Article

Denham Jolly

Brandeis Denham Jolly, teacher, entrepreneur, publisher, broadcaster, philanthropist, civil rights activist, community leader (born 26 August 1935 in Industry Cove, Jamaica). Jolly began his business career by purchasing and operating rooming houses and nursing homes. He later purchased and became the publisher of Contrast, a Black community newspaper in Toronto and established FLOW 93.5, the first Black-owned radio station and the first station in Canada to showcase Black music and the stories of the Black community. Jolly also was involved with or founded and led community groups — such as the Black Action Defence Committee — that sought to end police violence targeting young Black men. Jolly also contributed generously to several causes including scholarships for promising young Black Canadians.

Article

Olive Dickason

Olive Patricia Dickason (née Williamson), CM, Métis journalist, historian, university professor, author (born 6 March 1920 in Winnipeg, MB; died 12 March 2011 in Ottawa, ON). Dickason was the first scholar in Canada to receive a PhD in Indigenous history. Her ground-breaking research and books about Indigenous and Métis history and culture transformed how Canadians perceive the origin of their country and Indigenous peoples. Dickason’s work inspired a new generation of scholars, helping to launch Indigenous studies as an area of scholarly research. She received an Order of Canada in recognition of her achievements.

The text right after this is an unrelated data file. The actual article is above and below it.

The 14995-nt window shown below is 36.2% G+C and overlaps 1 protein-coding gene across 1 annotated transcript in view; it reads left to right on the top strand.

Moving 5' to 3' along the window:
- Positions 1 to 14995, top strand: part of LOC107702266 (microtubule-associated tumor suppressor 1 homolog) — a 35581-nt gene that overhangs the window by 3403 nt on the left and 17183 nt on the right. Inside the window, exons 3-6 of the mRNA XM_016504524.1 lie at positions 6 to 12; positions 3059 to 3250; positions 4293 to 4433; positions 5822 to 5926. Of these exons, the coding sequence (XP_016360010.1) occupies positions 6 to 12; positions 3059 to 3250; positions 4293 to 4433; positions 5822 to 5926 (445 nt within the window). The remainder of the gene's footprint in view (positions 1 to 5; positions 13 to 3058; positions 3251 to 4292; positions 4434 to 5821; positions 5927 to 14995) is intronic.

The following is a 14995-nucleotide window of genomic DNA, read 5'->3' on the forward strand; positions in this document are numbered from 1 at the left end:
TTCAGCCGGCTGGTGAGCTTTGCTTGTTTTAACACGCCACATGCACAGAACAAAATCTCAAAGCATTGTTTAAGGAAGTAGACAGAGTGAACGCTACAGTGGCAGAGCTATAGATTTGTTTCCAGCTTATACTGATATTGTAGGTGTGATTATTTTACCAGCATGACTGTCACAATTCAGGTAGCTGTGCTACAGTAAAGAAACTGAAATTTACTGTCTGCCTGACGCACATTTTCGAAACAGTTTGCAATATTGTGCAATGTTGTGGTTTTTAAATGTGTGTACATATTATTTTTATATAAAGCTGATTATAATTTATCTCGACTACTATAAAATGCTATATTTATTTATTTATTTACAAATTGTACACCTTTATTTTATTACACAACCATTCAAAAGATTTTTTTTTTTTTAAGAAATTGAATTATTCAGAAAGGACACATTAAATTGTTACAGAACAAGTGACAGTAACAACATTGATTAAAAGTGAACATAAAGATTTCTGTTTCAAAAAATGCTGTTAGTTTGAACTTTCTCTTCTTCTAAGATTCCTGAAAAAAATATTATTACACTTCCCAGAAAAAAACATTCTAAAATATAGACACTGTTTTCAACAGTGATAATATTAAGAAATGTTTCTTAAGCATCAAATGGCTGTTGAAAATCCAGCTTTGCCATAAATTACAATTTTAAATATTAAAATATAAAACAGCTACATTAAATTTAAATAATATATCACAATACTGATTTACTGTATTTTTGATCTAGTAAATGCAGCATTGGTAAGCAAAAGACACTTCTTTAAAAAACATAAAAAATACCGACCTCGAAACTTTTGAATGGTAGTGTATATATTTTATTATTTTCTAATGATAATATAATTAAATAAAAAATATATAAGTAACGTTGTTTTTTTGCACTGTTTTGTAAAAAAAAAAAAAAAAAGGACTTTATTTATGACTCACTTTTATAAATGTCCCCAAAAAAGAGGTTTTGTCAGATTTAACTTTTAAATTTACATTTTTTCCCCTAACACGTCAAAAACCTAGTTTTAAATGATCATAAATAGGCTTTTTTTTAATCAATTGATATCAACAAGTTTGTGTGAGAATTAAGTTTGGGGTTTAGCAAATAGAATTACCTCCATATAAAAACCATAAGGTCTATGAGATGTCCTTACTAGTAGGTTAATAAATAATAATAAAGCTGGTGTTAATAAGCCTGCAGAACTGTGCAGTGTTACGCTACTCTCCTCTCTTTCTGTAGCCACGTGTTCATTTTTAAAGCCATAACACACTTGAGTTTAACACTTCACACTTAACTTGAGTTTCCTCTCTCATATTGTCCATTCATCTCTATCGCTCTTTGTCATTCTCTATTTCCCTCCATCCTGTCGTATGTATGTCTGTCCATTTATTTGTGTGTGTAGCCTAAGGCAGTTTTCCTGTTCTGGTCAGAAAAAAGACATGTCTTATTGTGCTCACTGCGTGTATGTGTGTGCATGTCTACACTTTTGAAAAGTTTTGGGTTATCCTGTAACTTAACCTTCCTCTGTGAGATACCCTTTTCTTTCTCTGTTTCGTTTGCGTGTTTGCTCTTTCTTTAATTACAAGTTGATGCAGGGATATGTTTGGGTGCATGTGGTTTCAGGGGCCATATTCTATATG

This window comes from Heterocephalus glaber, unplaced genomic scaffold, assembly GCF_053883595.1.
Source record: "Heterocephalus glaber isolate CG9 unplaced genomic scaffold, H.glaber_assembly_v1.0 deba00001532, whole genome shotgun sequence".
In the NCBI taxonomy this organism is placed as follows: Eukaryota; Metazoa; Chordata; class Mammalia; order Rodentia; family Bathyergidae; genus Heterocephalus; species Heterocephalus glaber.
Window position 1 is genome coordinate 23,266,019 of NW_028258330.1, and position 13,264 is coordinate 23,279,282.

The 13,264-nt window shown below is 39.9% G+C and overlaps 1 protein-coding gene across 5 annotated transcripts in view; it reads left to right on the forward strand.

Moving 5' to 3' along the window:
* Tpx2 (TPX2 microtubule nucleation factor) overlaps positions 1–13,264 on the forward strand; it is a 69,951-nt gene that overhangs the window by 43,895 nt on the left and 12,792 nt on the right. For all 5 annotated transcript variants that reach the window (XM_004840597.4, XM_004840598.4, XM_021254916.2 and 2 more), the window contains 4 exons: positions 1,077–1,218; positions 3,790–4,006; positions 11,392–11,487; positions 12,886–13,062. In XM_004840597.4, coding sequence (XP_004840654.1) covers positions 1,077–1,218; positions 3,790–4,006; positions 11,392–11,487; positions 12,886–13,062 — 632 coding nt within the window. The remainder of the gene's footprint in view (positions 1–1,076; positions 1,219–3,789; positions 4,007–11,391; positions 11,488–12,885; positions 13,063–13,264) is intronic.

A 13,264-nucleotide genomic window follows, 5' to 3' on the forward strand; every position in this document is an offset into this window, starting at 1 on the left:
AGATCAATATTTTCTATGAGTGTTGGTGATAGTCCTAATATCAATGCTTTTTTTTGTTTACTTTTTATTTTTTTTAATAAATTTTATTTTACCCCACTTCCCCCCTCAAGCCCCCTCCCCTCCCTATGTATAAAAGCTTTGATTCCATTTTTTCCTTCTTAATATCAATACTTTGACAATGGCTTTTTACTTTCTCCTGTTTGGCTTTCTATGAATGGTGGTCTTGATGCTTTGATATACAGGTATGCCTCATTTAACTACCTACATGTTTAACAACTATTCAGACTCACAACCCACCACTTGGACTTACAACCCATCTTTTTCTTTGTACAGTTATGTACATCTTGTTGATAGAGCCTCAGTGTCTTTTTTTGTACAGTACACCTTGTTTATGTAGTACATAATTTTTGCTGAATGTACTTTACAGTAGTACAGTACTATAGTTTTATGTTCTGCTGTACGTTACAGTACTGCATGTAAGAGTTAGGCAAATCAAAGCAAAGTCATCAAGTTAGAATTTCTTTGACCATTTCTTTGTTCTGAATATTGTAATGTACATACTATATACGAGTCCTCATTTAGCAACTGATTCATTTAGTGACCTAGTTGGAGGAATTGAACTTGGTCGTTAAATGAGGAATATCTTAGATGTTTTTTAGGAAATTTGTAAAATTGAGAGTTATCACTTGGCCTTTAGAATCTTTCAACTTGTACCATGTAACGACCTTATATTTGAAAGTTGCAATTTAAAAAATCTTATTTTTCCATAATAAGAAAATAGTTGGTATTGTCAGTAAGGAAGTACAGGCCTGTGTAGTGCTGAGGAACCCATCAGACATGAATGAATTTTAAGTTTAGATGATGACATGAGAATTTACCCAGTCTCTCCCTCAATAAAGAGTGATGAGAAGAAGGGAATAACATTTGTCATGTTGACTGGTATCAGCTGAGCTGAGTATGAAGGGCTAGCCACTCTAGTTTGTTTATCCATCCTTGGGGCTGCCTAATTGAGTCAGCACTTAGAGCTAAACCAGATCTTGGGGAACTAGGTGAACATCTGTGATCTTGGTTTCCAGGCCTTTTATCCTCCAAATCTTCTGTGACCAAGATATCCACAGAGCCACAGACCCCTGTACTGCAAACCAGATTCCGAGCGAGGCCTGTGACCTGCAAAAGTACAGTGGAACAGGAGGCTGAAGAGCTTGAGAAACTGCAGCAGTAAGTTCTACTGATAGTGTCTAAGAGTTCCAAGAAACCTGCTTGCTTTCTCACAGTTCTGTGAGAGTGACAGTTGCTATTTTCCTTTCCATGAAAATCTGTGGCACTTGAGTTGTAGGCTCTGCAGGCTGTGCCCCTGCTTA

Article

Canadian Film History: 1939 to 1973

Filmmaking is a powerful form of cultural and artistic expression, as well as a highly profitable commercial enterprise. From a practical standpoint, filmmaking is a business involving large sums of money and a complex division of labour. This labour is involved, roughly speaking, in three sectors: production, distribution and exhibition. The history of the Canadian film industry has been one of sporadic achievement accomplished in isolation against great odds. Canadian cinema has existed within an environment where access to capital for production, to the marketplace for distribution and to theatres for exhibition has been extremely difficult. The Canadian film industry, particularly in English Canada, has struggled against the Hollywood entertainment monopoly for the attention of an audience that remains largely indifferent toward the domestic industry. The major distribution and exhibition outlets in Canada have been owned and controlled by foreign interests. The lack of domestic production throughout much of the industry’s history can only be understood against this economic backdrop.

This article is one of four that surveys the history of the film industry in Canada. The entire series includes: Canadian Film History: 1896 to 1938; Canadian Film History: 1939 to 1973; Canadian Film History: 1974 to Present; Canadian Film History: Regional Cinema and Auteurs, 1980 to Present.